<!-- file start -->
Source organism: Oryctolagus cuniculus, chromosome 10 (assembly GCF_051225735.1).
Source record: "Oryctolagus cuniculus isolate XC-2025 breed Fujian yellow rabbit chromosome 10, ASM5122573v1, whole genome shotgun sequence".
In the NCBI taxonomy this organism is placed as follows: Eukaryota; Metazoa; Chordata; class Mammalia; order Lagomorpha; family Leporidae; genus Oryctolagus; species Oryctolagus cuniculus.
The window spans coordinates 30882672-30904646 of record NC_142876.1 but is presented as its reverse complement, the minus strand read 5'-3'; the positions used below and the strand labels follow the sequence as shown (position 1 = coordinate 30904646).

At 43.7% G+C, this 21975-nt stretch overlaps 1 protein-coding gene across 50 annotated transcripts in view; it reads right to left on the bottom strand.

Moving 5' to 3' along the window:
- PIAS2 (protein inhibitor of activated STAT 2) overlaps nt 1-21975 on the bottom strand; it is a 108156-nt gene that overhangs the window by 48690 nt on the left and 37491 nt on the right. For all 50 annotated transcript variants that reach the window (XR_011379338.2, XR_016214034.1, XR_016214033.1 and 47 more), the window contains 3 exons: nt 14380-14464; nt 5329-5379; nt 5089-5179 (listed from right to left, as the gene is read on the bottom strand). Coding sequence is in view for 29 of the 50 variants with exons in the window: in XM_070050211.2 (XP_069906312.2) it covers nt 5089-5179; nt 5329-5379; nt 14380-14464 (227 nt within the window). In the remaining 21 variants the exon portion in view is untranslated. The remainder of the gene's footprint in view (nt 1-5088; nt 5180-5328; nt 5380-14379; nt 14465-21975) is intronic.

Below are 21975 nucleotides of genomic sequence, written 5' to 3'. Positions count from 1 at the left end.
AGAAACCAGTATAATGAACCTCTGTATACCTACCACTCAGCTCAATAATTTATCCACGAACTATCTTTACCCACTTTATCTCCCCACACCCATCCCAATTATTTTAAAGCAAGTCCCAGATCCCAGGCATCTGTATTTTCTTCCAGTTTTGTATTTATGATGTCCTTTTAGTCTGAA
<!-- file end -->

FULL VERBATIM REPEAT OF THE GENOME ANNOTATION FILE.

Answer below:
Source organism: Oryctolagus cuniculus, chromosome 10 (assembly GCF_051225735.1).
Source record: "Oryctolagus cuniculus isolate XC-2025 breed Fujian yellow rabbit chromosome 10, ASM5122573v1, whole genome shotgun sequence".
In the NCBI taxonomy this organism is placed as follows: Eukaryota; Metazoa; Chordata; class Mammalia; order Lagomorpha; family Leporidae; genus Oryctolagus; species Oryctolagus cuniculus.
The window spans coordinates 30882672-30904646 of record NC_142876.1 but is presented as its reverse complement, the minus strand read 5'-3'; the positions used below and the strand labels follow the sequence as shown (position 1 = coordinate 30904646).

At 43.7% G+C, this 21975-nt stretch overlaps 1 protein-coding gene across 50 annotated transcripts in view; it reads right to left on the bottom strand.

Moving 5' to 3' along the window:
- PIAS2 (protein inhibitor of activated STAT 2) overlaps nt 1-21975 on the bottom strand; it is a 108156-nt gene that overhangs the window by 48690 nt on the left and 37491 nt on the right. For all 50 annotated transcript variants that reach the window (XR_011379338.2, XR_016214034.1, XR_016214033.1 and 47 more), the window contains 3 exons: nt 14380-14464; nt 5329-5379; nt 5089-5179 (listed from right to left, as the gene is read on the bottom strand). Coding sequence is in view for 29 of the 50 variants with exons in the window: in XM_070050211.2 (XP_069906312.2) it covers nt 5089-5179; nt 5329-5379; nt 14380-14464 (227 nt within the window). In the remaining 21 variants the exon portion in view is untranslated. The remainder of the gene's footprint in view (nt 1-5088; nt 5180-5328; nt 5380-14379; nt 14465-21975) is intronic.

Below are 21975 nucleotides of genomic sequence, written 5' to 3'. Positions count from 1 at the left end.
AGAAACCAGTATAATGAACCTCTGTATACCTACCACTCAGCTCAATAATTTATCCACGAACTATCTTTACCCACTTTATCTCCCCACACCCATCCCAATTATTTTAAAGCAAGTCCCAGATCCCAGGCATCTGTATTTTCTTCCAGTTTTGTATTTATGATGTCCTTTTAGTCTGAA